First, consider the case where the input tree *T* is just a linear list – i.e. each node has at most one child. We can solve this case by building a segment tree *S*. Each leaf of *S* corresponds to one node of *T*, and the internal nodes of *S* correspond to longer intervals of nodes in *T* – from some node *a* to some node *b*.

Using this segment tree, we can quickly answer the given queries. When we need to update an interval [*a*, *a* + *l*] of nodes in *T*, we map this interval to *O*(log*n*) nodes of *S* which exactly cover the original interval in *T*. We store the “last modification time” (the query number) in these *O*(log*n*) nodes.

When we want to find the color of a particular node in *T*, we look at the *O*(log*n*) nodes in *S* which cover it and find the one with the most recent “last modification time”. This tells us which query was the last to update this node.

Let us extend this solution to arbitrary trees *T*. Now there can be multiple nodes on the same level (i.e. with the same distance to the root). Again, we will build a segment tree *S*. But this time, each leaf of *S* corresponds to a *level* in *T*, and each internal node corresponds to an *interval of levels* in *T* – from level *a* to level *b*.

In the linear list case, each leaf of *S* stored a single number. But now that each leaf of *S* corresponds to a whole level in *T*, which might contain more than one node, that won’t be enough. Instead, each leaf *v* of the segment tree *S* will contain a smaller nested segment tree *S*_{v}. The leaves of *S*_{v} will correspond to the individual nodes on this level of *T*. We can use this nested segment tree to quickly update multiple nodes of *T* which are on the same level.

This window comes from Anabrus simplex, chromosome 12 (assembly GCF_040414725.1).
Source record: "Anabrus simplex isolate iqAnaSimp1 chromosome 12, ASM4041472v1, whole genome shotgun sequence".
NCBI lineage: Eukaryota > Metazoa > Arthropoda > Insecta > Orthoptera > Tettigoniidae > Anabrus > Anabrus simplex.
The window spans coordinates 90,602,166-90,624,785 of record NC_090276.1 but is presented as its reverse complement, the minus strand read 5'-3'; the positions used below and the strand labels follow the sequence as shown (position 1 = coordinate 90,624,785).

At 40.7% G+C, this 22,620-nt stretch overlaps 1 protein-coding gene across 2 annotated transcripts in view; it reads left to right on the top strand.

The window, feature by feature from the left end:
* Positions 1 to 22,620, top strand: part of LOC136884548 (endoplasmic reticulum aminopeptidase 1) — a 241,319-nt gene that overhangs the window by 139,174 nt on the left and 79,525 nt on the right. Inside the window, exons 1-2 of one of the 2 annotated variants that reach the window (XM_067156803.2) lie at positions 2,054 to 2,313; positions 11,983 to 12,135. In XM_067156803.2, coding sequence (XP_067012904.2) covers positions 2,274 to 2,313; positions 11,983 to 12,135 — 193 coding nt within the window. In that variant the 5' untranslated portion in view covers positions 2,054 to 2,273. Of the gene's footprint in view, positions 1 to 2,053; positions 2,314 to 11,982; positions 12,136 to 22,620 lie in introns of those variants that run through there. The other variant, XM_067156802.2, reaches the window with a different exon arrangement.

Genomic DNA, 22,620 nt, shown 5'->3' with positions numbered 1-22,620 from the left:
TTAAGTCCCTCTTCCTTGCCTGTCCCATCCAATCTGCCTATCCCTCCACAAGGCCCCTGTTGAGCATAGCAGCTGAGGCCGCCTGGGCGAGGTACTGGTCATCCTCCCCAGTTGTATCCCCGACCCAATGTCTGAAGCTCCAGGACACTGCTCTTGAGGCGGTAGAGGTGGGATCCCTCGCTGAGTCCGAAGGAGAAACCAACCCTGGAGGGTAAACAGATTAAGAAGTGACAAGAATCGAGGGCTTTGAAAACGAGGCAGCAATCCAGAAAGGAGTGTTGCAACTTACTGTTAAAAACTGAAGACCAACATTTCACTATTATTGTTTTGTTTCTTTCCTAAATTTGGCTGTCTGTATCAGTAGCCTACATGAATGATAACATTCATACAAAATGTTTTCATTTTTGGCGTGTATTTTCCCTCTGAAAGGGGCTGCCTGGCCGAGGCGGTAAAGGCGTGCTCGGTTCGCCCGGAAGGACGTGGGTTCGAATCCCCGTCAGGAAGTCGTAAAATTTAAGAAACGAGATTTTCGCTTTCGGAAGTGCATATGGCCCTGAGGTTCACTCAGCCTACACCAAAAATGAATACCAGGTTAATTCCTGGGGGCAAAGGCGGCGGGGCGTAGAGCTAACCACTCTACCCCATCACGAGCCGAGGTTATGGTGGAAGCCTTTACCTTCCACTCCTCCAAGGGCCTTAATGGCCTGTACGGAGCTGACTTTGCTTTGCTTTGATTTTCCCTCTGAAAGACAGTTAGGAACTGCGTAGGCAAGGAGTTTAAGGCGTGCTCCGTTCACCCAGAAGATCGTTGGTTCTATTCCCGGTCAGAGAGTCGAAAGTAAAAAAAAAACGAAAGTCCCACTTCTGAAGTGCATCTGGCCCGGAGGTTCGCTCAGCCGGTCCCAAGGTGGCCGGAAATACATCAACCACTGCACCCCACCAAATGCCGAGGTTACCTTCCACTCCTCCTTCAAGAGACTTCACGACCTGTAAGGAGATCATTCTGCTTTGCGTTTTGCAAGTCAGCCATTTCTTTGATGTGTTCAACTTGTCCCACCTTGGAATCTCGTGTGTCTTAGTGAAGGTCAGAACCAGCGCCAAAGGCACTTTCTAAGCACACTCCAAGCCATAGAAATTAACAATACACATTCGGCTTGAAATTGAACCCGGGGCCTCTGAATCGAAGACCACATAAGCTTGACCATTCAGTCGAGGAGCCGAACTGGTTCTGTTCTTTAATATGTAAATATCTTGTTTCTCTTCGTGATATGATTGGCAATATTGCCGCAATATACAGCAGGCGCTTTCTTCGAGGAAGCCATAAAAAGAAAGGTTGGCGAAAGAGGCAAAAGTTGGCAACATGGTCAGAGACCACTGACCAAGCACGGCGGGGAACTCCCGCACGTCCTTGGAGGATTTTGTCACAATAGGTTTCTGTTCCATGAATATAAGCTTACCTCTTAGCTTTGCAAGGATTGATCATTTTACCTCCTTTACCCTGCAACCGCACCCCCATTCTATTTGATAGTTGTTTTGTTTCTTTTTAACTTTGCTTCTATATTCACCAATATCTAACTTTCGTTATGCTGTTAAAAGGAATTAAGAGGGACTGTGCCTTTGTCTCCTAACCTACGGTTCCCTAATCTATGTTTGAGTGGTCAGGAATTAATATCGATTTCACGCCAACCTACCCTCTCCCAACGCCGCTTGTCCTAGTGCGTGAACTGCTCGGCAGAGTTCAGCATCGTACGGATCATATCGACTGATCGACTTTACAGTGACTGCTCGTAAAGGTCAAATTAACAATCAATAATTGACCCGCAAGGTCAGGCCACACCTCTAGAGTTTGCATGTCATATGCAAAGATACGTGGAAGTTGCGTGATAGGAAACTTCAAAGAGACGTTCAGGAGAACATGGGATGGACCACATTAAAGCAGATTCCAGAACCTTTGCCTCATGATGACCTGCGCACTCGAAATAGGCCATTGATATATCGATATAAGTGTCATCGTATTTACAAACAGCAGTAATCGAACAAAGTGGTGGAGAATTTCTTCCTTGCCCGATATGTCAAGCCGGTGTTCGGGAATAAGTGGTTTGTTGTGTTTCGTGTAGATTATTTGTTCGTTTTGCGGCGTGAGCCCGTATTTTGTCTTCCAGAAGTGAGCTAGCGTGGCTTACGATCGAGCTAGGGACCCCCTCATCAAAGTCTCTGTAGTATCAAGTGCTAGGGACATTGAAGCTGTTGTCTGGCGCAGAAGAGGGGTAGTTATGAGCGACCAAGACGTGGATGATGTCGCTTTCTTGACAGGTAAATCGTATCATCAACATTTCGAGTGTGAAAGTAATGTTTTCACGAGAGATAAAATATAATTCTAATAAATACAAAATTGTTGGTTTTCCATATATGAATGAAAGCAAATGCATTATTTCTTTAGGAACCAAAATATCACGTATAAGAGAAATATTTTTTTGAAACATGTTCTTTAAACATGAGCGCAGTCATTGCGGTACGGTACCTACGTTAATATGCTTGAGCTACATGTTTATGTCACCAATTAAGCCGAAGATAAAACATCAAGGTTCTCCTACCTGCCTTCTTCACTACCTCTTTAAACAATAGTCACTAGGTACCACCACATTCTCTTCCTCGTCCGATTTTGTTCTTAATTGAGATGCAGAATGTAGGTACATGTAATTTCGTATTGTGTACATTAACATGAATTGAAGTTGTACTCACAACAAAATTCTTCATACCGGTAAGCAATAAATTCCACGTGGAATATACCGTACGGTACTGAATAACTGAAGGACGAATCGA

What if we want to update multiple levels of *T* together? That’s where internal nodes of *S* come in. Consider an internal node *v* which manages levels *a* to *b*. When you look at only these levels of *T* and ignore all other nodes, the tree *T* falls apart into a number of subtrees^{1} – as many as there are nodes in level *a*. These subtrees of *T* are what will be managed by the nested segment tree *S*_{v} (which is stored in node *v* of segment tree *S*). So each leaf of *S*_{v} corresponds to one subtree, and each internal node of *S*_{v} corresponds to an interval of multiple subtrees.

This allows us to efficiently process queries on the tree *T*. When we need to update *l* levels of the subtree under a given vertex *a*, we split the affected area vertically into *O*(log*n*) segments that correspond to nodes of *S*, and in each segment, we just update some of the subtrees managed by *S*_{v}. Analogously, when we want to find the color of a node in *T*, we find all the nodes *v* in *S* which are relevant to it, and then we look in each of the relevant nodes of their nested segment trees, returning the color of the most recent query. This means every query can be completed in *O*(log^{2}*n*) time.

Technically, these are not subtrees, because we cut off their descendants below level

*b*. They’re vertex-induced subgraphs of the tree*T*. We call them subtrees for clarity’s sake.↩